Oregon Gov.-elect Tina Kotek promises more attention to economic problems and accountability within state agencies

By Lauren Dake (OPB)
Dec. 12, 2022 11:26 p.m.

In her first significant speech as governor-elect, Tina Kotek immediately addressed the obvious: People are not happy.

“Our state faces many major challenges,” Kotek said at the Oregon Business Plan’s annual leadership summit in Portland on Monday.


Kotek outlined her economic agenda to a group of business, civic and elected leaders, many of whom have been skeptical of Democratic leadership and worked to elect her opponents.

FILE: Tina Kotek takes the podium at the Democratic Party of Oregon’s election night event, held Nov. 8, 2022, at the Hyatt Regency Portland.

FILE: Tina Kotek takes the podium at the Democratic Party of Oregon’s election night event, held Nov. 8, 2022, at the Hyatt Regency Portland.

Jonathan Levinson / OPB

The governor-elect promised to focus her energy on some of the most pressing challenges facing the state: rising housing costs and homelessness, a lack of access to mental health and addiction services and helping the state’s poorly-performing public school system improve.

Near the tail end of her campaign for governor, Kotek spent significant energy trying to distinguish herself from her predecessor Gov. Kate Brown, who has been criticized by even her allies as not being aggressive enough on the state’s most urgent problems. The speech on Monday seemed to continue that effort.

Kotek said she would work to build trust across the state, increase accountability within the state’s agencies and encourage more partnerships between the government and businesses run by the private sector.

The soon-to-be governor has already met with Portland Mayor Ted Wheeler to discuss housing and homelessness and pledged to meet with him every two weeks. She also told business leaders she plans to meet regularly with Multnomah County Chair-elect Jessica Vega Pederson.


“Our entire state benefits when Portland is healthy and economically thriving,” she said. “The metro region is facing serious challenges — and I will not be hands off while local families and businesses struggle.”

Despite being from Portland and pledging to focus on the state’s biggest city, Kotek promised to travel to every county in Oregon her first year in office, starting with Yamhill and Douglas counties.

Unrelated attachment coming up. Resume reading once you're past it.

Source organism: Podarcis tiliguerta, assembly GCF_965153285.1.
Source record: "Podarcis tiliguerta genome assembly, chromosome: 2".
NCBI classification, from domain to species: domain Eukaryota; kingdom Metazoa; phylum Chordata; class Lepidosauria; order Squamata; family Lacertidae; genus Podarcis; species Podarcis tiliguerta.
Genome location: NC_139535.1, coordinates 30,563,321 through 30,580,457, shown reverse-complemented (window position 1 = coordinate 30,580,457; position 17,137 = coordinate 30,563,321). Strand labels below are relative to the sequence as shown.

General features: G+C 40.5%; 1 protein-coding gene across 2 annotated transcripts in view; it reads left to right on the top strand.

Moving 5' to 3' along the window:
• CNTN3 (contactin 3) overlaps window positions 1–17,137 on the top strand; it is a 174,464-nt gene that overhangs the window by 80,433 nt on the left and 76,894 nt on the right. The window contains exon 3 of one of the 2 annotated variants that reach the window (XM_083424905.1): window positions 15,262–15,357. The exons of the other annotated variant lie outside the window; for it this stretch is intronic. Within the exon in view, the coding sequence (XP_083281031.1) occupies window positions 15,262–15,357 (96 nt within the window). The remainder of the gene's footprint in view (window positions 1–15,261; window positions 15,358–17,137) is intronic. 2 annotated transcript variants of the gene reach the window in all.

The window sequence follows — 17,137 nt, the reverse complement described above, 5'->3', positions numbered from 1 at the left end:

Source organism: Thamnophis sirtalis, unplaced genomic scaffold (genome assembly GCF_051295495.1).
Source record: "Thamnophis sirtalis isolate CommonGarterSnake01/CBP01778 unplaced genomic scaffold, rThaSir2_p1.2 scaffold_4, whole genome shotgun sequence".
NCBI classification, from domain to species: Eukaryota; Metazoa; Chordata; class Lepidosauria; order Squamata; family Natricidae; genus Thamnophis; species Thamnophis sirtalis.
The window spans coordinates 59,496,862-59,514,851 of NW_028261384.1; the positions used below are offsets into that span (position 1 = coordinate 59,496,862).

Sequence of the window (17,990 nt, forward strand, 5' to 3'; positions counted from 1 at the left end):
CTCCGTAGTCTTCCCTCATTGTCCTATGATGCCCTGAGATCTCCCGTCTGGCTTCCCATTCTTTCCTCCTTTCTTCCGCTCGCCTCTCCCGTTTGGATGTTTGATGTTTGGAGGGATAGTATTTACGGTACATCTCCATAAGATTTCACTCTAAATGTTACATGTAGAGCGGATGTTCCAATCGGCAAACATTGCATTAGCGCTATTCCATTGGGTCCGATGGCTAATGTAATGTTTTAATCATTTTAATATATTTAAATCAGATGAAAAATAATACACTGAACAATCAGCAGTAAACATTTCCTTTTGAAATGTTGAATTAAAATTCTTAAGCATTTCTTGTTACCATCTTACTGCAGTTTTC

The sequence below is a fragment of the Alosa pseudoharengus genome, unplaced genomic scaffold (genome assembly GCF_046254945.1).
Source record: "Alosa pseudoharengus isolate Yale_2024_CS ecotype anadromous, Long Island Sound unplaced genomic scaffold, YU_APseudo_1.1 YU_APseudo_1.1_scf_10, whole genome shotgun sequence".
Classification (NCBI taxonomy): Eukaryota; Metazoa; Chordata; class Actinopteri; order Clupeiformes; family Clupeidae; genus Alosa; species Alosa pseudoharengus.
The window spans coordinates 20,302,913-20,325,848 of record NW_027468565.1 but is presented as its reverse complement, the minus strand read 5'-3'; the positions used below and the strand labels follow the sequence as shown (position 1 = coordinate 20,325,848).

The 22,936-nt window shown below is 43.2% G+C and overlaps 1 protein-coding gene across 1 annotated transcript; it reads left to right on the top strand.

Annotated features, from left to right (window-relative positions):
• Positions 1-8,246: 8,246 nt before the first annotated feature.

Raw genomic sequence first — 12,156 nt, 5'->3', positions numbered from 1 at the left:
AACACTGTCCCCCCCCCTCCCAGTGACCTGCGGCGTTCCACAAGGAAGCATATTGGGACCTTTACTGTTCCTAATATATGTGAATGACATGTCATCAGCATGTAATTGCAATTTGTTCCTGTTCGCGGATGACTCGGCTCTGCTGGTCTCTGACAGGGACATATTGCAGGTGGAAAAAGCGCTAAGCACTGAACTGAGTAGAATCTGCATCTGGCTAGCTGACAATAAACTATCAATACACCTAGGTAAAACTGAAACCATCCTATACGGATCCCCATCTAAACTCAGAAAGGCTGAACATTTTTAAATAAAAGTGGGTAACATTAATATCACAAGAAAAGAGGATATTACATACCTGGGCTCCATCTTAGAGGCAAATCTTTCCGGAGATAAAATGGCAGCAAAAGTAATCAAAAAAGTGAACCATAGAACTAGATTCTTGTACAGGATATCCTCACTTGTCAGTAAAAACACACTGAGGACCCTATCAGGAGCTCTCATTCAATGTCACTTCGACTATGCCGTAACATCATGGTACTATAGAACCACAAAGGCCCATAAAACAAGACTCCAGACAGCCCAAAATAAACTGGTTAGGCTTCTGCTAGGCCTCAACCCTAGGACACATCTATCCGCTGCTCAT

The former House speaker also addressed one of the larger complaints the business community has expressed for years: state agencies that struggle to effectively help Oregonians.

“Public services also means customer service, and that must be the focus of everything we do at the state. Public service is about getting Oregonians what they need,” Kotek said. “Whether it was fighting daily to help people get unemployment benefits in the first months of the pandemic — or being angry about the disparate impacts of COVID in our communities — or seeing, day in and day out, our collective failure to help our unhoused neighbors. These are the reasons I ran.”

Kotek said she views her role, in part, as the CEO of state government, managing 42,000 employees, and she said she plans to spend more time with agency leaders to ensure her expectations are known. The day she is sworn in, she said, she will also release a list of expectations she has of state agencies, and she pledged to follow through to ensure there is accountability.

As governor, Kotek promised to focus on the homeless and housing crises facing the state. The only way to address those issues, she said, is by cultivating private/public partnerships.

In addition to housing, she said, she plans to work with the private sector on three priorities; the first is early learning and childcare.

“I’ve heard from working parents, business leaders and child care providers all over the state: The lack of affordable child care is a huge problem that is holding back too many families and businesses,” Kotek said.

Second, Kotek and her team will focus on ensuring federal dollars, through the Inflation Reduction Act and the Infrastructure and Jobs Act, are leveraged in Oregon to create new jobs, help mitigate climate change, help the state’s semiconductor industry grow and invest more dollars in the state economies. And finally, she pledged to continue to bolster the state’s trade opportunities with places like Asia. Gov. Brown recently returned from a trade mission in Asia to promote the state’s agricultural industry and to work to expand the semiconductor industry.

“It’s quite a to-do list,” Kotek said.

But, she said, “Oregonians don’t back down when things get hard. We dig in, we think outside the box, and we get the job done.”